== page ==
If tuned, a mag-loop is a parallel resonant circuit. Let's start with the capacitor. The states on the capacitor change from charged positive to zero and then to charged negative. These states alternate in the form of a sine wave in time with the resonant frequency.

The charge on the capacitor generates a current in the parallel inductance (loop) until the capacitor is completely discharged. When the capacitor is discharged, all of the energy is stored in the inductor's magnetic field.

The magnetic field now generates a current in the opposite direction and thus charges the capacitor again, but with reversed polarity. Losses that occur are compensated by supplying energy. In this way, the oscillation is maintained. A part of the magnetic field is also radiated. The loop "sends".

Now to the starting question:
The difference is caused by the design of the capacitors.

The VVC is a two-electrode unit. The resonant voltage of the oscillating circuit is always present at the electrodes, alternating between positive and negative. The drive axle is electrically connected to one of the capacitor plates. So there is the full high voltage during operation. The electrical zero point of the loop is the mechanical middle of the loop.

The Butterfly-C consists of two capacitors connected in series. The inner plates are like a third electrode in the middle of the capacitor. The drive axle is connected to this. The voltage at this point is almost zero, as result of the addition of the outer voltages. The outer electrodes oscillate in terms of voltage around this midpoint. This is why you can attach the axle here without insulation. However, some differences in the two capacitors (synchronism) can also cause small voltages (a few volts) to occur. An isolation of the axle is recommanded but not essential.

73, Immo

Allen Hill

Hi Immo, I think you have explained the issues perfectly.

I think it's important that users are aware of the mechanical makeup of capacitors used in Transmitting Loops. I've seen a number of loops built with plate capacitors that are not of the butterfly style. Depending on the mechanical methods used in the capacitor a large potential can be present on the shaft (during TX).

Thanks for helping to add clarity to this issue!

73
Allen Hill
KI4QCK

On September 9, 2022, at 12:52 PM, "Immo, DL5KB" <dl5kb@...> wrote:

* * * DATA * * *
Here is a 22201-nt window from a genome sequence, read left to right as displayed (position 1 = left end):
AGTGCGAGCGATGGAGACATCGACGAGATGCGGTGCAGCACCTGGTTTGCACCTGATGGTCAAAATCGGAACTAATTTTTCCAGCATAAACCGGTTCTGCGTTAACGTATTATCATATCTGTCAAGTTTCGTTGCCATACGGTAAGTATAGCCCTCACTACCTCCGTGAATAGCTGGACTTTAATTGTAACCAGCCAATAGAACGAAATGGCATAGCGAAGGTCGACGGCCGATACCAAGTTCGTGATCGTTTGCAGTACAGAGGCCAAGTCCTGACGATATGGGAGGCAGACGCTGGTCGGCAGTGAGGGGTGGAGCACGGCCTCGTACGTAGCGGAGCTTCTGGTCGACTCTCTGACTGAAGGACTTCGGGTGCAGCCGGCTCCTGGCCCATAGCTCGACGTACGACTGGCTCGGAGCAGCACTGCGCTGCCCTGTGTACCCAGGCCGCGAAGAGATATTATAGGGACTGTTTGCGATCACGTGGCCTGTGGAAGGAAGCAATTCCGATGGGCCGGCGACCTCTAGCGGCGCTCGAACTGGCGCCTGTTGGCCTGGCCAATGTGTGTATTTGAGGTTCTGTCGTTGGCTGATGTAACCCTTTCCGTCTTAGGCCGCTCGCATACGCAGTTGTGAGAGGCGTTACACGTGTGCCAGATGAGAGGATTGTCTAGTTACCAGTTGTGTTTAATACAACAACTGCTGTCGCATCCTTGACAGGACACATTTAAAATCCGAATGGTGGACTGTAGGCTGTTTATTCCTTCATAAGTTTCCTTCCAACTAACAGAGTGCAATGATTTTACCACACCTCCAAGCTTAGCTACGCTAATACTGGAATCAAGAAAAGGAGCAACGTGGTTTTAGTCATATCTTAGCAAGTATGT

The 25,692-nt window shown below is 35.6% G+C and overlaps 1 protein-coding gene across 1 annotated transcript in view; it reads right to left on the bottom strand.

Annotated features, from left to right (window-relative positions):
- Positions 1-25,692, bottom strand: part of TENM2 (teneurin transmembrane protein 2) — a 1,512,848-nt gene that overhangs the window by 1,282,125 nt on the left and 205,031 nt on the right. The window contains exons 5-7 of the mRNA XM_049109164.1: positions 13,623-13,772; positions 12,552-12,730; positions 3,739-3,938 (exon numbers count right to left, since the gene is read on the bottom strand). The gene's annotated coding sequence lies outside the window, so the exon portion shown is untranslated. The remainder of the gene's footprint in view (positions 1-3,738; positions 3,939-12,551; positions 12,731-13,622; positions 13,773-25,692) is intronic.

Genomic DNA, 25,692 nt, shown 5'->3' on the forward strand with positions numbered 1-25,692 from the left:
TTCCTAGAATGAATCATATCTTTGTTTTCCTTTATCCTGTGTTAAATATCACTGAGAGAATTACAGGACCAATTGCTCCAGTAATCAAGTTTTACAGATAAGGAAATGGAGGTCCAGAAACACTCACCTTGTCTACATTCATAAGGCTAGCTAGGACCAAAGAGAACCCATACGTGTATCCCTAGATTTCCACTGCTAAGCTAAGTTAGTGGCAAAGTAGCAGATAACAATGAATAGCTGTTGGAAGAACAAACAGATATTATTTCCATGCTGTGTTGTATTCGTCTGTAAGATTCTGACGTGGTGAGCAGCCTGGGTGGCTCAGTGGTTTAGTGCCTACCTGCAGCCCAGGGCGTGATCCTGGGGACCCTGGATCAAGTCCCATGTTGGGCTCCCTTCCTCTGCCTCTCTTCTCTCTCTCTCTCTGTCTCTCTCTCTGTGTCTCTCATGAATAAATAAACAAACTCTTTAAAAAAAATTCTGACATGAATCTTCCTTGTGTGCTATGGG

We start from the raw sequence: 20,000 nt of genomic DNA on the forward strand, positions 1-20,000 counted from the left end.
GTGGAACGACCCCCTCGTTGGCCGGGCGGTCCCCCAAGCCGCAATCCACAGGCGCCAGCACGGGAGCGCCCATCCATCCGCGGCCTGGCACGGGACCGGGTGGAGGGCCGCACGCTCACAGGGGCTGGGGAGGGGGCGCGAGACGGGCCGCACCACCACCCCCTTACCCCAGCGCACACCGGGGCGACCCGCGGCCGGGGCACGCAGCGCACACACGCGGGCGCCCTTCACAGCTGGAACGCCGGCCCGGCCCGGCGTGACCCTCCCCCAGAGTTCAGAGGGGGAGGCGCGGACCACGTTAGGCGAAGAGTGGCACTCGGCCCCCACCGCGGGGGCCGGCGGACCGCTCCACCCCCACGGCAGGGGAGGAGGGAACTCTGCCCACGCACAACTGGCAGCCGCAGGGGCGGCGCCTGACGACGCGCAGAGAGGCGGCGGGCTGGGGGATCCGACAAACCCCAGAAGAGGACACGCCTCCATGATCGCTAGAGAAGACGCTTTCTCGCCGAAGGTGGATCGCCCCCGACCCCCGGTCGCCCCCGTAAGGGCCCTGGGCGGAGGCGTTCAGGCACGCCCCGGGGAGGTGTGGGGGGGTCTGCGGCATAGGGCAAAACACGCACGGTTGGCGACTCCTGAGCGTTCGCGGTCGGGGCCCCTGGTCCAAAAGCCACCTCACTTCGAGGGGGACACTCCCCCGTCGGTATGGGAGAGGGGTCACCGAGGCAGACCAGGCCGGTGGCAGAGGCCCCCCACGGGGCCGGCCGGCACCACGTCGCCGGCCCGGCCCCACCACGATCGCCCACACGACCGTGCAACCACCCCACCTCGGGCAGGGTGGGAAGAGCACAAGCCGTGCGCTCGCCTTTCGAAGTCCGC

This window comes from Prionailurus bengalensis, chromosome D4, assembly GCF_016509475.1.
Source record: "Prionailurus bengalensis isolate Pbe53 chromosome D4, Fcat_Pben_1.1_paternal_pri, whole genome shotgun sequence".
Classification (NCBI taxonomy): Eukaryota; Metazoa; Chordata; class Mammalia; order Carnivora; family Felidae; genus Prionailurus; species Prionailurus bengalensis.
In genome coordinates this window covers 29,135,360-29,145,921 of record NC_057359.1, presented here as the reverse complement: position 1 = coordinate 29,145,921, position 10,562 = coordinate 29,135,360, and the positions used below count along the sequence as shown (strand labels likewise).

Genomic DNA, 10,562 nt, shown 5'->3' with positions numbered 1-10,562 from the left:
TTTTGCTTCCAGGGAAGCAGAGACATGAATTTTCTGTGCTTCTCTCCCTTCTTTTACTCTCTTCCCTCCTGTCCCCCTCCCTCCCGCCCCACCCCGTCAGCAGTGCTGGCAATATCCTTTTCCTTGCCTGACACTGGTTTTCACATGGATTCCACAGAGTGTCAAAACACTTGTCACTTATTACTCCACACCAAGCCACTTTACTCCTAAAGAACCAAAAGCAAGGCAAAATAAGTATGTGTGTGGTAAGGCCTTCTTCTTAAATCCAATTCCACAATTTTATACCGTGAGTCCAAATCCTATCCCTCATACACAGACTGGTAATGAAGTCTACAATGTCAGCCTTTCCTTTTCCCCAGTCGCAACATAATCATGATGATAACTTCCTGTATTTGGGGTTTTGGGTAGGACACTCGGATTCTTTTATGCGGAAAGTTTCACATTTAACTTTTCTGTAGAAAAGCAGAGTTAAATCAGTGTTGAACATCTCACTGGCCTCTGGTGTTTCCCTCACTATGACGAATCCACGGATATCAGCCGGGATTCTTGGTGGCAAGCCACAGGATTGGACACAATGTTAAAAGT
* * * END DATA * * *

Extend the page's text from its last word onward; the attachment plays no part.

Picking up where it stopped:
Hi all,

Why does the axle of a VVC needs to be isolated and that of a Butterfly-C not?

I think it would be going too far to describe the electrical states during operation using mathematical formulas at this point. I'll try to do that with a few drawings and a more simple explanation.

If tuned, a mag-loop is a parallel resonant circuit. Let's start with the capacitor. The states on the capacitor change from charged positive to zero and then to charged negative. These states alternate in the form of a sine wave in time with the resonant frequency.

The charge on the capacitor generates a current in the parallel inductance (loop) until the capacitor is completely discharged. When the capacitor is discharged, all of the energy is stored in the inductor's magnetic field.

The magnetic field now generates a current in the opposite direction and thus charges the capacitor again, but with reversed polarity. Losses that occur are compensated by supplying energy. In this way, the oscillation is maintained. A part of the magnetic field is also radiated. The loop "sends".

Now to the starting question:
The difference is caused by the design of the capacitors.

The VVC is a two-electrode unit. The resonant voltage of the oscillating circuit is always present at the electrodes, alternating between positive and negative. The drive axle is electrically connected to one of the capacitor plates. So there is the full high voltage during operation. The electrical zero point of the loop is the mechanical middle of the loop.

The Butterfly-C consists of two capacitors connected in series. The inner plates are like a third electrode in the middle of the capacitor. The drive axle is connected to this. The voltage at this point is almost zero, as result of the addition of the outer voltages. The outer electrodes oscillate in terms of voltage around this midpoint. This is why you can attach the axle here without insulation. However, some differences in the two capacitors (synchronism) can also cause small voltages (a few volts) to occur. An isolation of the axle is recommanded but not essential.

73, Immo

Immo, DL5KB

Hi all,

Why does the axle of a VVC needs to be isolated and that of a Butterfly-C not?

I think it would be going too far to describe the electrical states during operation using mathematical formulas at this point. I'll try to do that with a few drawings and a more simple explanation.

If tuned, a mag-loop is a parallel resonant circuit. Let's start with the capacitor. The states on the capacitor change from charged positive to zero and then to charged negative. These states alternate in the form of a sine wave in time with the resonant frequency.

The charge on the capacitor generates a current in the parallel inductance (loop) until the capacitor is completely discharged. When the capacitor is discharged, all of the energy is stored in the inductor's magnetic field.

The magnetic field now generates a current in the opposite direction and thus charges the capacitor again, but with reversed polarity. Losses that occur are compensated by supplying energy. In this way, the oscillation is maintained. A part of the magnetic field is also radiated. The loop "sends".